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"Fools for Christ "
1 Corinthians 4:6-16

Wednesday AM Bible Study
May 16, 2007

Theme: Paul calls the Corinthian believers to imitate the "foolishness" (according to this world's standards) that characterized the apostles.

Jesus had said, "A disciple is not above his teacher, nor a servant above his master. It is enough for a disciple that he be like his teacher, and a servant like his master. If they have called the master of the house Beelzebub, how much more will they call those of his household!" (Matthew 10:25-26). The believers in Corinth had apparently not understood that. They were dividing themselves up under human teachers; and this was clearly a product of their having exalted themselves in accordance with the standards of Greek philosophy and the worldly wisdom of the day.

In his letter to them, Paul has been combating this sinful and destructive tendency. He now compares these Corinthian believers with the conduct of himself and those apostolic teachers that they had been dividing themselves up under--showing that while the Corinthians were exalting themselves by this world's standards, the apostles were really viewed by the world as "fools". In emphasizing this, Paul calls these disobedient Christians to . . .


A. The "these things" that Paul figuratively transfers to himself and to Apollos refers to the ways he called the Corinthians to view the apostles and teachers in the church--that is, "as servants of Christ, and stewards of the mysteries of God", who must give an account to God for faithfulness in their ministry (vv. 1-5).

B. Paul illustrates himself and Apollos in this way so that they will not do two things. First it is that they might not "think beyond what is written". Human teachers who are elevated in this world's standards are elevated because they teach human speculations. We are not to submit to such things; but rather, we are to esteem the authority of God's word alone. Second--and as an outflow of this--it is that they might not be "puffed up" (arrogant) with respect to human teachers against one another. Keeping the Scriptures in their proper place is a great cure against sinful sectarianism.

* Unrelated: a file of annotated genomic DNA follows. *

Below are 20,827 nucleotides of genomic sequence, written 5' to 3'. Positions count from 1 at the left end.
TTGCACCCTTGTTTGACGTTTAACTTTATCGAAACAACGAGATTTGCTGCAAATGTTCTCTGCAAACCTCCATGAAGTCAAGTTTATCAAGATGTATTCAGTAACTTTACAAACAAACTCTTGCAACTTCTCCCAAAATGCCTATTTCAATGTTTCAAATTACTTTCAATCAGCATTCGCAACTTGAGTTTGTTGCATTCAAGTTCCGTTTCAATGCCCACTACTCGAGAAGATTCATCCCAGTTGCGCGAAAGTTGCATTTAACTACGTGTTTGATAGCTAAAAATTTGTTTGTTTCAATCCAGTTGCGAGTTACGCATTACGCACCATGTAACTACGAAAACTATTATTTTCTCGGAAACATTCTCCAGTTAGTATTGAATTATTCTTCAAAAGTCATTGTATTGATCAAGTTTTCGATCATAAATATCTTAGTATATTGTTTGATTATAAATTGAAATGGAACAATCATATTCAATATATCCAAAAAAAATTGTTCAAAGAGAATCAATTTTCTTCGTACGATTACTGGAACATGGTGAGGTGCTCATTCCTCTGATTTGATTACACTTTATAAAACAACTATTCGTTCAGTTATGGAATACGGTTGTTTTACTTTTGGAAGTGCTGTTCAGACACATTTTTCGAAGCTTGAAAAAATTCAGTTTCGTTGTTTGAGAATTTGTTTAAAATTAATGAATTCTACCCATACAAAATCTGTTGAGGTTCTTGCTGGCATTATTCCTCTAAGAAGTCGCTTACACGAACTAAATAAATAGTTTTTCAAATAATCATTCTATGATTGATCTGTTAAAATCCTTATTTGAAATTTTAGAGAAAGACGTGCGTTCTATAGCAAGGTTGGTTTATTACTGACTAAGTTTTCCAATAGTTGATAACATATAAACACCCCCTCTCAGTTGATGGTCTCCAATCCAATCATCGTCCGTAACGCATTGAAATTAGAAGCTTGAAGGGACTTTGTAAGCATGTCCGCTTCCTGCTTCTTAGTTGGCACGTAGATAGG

A. Note first how the Corinthians were valuing themselves by the world's standards (vv. 7- 8). Paul speaks in verse 7 in the second person singular--as if talking hypothetically to a proud Corinthian. Who made him special? What did he have that had not been given to him by Christ? Why should he boast? The Corinthians were behaving as if they were already rich and reigned as kings without the apostles. They should have looked back to see that the apostles were not 'reigning' with them; and this would have given them cause to stop and evaluate their situation.

B. Note how the apostles were devalued by the world's standards (vv. 9-13). Far from reigning, the apostles were greatly humbled and devalued in the eyes of this world. They were put on display as 'spectacles' before the cosmos--both before angels and men. They were considered "scum of the earth". In all their humble and meek conduct, they were showing themselves to be "fools" in the sight of this world.


A. Paul, then, reminds them of these things--not to shame them, but to call them to their senses. They have many "household teachers" (slaves who were entrusted to the care of the children of the householder); but they had only one "father". He considered himself this, because it was through him that they heard the gospel and believed.

B. Therefore, he calls them, as the one who begot them in the gospel, to imitate him in his humility in the sight of the world. He calls them to become "fools" in the sight of this world for the cause of Christ. Doing this, they will leave off dividing themselves under human teachers after the pattern of worldly philosophy.

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